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  • Jo Jo Yee

Grow Chinese Vegetable: Rubi Pak Choi with purple leaves

Updated: Nov 17, 2020

Here are two varieties of Pak Choi (Pak Choy, Bok Choy) we grew in our vegetable patch a few years ago. The first is the magnificent looking Rubi (F1) Pak Choi with it's vibrant deep purple leaves and pale green stems and the other is a white stemmed, green leaved Dwarf Bok Choy.

Both were sown late Summer in September and planted out shortly after. My last attempt at growing Rubi Pak Choi in the summer turned into a holey, purple tie-dyed disaster - for some reason, the leaves didn't stay purple under the hot sun and the colours seem to run.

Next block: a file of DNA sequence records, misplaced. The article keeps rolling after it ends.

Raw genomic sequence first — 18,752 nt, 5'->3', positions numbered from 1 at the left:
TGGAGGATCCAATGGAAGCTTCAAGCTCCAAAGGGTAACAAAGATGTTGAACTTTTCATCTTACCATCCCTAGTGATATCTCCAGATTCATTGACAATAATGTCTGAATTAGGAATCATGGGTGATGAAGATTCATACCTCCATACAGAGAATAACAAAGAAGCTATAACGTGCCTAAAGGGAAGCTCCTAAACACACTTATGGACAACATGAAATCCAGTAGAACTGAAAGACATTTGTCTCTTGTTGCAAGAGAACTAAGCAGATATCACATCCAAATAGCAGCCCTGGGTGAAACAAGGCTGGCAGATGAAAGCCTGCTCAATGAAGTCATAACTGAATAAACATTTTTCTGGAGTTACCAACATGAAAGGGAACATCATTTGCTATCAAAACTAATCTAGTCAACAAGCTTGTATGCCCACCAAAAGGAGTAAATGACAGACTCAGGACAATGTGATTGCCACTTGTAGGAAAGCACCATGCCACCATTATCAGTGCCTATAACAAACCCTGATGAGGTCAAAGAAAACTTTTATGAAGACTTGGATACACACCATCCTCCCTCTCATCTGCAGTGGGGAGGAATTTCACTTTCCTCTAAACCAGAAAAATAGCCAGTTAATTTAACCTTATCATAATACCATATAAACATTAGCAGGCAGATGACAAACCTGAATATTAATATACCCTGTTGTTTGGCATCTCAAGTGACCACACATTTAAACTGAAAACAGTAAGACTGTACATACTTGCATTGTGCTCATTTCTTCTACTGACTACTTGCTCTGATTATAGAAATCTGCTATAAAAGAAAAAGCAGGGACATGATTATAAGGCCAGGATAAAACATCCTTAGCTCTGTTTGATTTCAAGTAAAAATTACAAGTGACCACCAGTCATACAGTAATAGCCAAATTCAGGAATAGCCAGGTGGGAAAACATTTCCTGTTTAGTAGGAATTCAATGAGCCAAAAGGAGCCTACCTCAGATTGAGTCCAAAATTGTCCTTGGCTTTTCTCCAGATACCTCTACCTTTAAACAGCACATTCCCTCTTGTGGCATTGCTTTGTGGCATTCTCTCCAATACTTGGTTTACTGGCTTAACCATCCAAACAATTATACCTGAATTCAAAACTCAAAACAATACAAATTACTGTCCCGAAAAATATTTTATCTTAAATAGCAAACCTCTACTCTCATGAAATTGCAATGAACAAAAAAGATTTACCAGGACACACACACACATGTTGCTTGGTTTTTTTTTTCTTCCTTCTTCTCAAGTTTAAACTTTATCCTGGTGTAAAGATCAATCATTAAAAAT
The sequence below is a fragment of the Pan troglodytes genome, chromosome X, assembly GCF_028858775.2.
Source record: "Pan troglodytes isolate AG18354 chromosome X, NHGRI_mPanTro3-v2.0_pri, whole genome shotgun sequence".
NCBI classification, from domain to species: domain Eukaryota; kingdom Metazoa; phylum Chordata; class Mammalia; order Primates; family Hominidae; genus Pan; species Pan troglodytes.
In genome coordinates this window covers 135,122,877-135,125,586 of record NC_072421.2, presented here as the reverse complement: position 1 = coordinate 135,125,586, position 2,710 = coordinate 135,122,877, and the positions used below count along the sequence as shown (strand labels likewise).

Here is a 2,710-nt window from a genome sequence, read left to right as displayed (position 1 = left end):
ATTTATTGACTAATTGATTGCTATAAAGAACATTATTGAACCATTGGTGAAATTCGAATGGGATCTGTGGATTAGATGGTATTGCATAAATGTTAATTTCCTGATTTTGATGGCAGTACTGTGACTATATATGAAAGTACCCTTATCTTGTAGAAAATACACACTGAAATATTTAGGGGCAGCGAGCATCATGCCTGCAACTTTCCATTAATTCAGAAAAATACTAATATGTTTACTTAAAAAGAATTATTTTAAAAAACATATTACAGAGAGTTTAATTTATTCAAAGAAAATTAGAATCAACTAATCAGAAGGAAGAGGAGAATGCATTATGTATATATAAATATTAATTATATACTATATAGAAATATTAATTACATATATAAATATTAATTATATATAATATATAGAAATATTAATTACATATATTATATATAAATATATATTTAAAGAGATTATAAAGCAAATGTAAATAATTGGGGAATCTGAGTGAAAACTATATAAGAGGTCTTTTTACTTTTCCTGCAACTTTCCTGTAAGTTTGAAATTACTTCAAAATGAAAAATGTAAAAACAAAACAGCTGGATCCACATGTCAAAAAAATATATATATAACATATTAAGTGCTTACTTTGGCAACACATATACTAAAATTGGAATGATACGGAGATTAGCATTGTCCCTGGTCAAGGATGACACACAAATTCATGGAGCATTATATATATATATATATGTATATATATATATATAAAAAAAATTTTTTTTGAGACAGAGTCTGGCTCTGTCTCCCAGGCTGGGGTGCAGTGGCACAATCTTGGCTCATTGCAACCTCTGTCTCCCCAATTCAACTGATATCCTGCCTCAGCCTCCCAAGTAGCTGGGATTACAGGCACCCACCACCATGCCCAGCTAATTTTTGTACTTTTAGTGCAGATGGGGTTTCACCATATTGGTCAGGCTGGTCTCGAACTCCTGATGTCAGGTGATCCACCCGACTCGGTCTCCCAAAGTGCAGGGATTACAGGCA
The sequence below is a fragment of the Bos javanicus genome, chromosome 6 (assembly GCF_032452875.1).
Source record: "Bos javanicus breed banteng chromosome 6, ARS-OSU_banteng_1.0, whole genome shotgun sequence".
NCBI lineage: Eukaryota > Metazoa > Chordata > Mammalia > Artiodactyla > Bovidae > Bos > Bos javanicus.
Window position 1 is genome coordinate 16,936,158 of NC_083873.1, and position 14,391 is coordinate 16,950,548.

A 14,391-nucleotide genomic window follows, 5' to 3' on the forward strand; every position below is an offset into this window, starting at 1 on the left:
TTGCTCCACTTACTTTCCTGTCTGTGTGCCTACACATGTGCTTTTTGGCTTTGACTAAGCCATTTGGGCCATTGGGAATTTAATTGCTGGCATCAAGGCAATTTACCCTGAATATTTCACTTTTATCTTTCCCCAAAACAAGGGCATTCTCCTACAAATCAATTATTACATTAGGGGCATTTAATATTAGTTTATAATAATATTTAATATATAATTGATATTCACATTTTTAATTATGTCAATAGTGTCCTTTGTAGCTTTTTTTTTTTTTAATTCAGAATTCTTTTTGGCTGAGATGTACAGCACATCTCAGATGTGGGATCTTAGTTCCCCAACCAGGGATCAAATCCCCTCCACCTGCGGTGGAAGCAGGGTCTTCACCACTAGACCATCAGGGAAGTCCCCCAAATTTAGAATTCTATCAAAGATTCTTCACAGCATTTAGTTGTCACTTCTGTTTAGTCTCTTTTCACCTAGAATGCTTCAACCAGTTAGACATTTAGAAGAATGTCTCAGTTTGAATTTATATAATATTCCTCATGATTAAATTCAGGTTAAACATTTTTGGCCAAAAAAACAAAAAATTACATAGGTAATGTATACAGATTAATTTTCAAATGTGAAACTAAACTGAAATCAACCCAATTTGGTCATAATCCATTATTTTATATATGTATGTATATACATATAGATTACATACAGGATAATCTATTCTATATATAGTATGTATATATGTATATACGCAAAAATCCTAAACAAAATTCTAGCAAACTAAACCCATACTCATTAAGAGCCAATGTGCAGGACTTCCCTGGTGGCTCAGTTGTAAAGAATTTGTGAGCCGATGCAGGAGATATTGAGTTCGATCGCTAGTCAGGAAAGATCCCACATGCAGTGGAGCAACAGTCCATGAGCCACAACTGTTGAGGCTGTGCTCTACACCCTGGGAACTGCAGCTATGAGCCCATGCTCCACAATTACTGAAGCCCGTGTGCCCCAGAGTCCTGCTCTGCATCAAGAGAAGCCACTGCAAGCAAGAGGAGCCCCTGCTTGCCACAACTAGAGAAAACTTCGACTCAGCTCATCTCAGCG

Growing vegetables in the cooler months means that flea beetles, caterpillars are less active although not entirely absent. They are still around though and just the other day, I found a trio, caterpillar, slug and inch worm all feasting on a young Pak choi.

By mid December, some of our Pak Choi was ready to be harvested.  This can be done either by picking the outer leaves using a cut-and-come-again approach or harvesting a whole head.

Pak Choi can be steamed, boiled or stir fried - garlic, ginger, chillies all work.

So, what does Rubi Pak Choi taste like?  To me, the crisp texture of the stems is similar to that of the Tatsoi, and the leaves are slightly less delicate than traditional Pak Choi.


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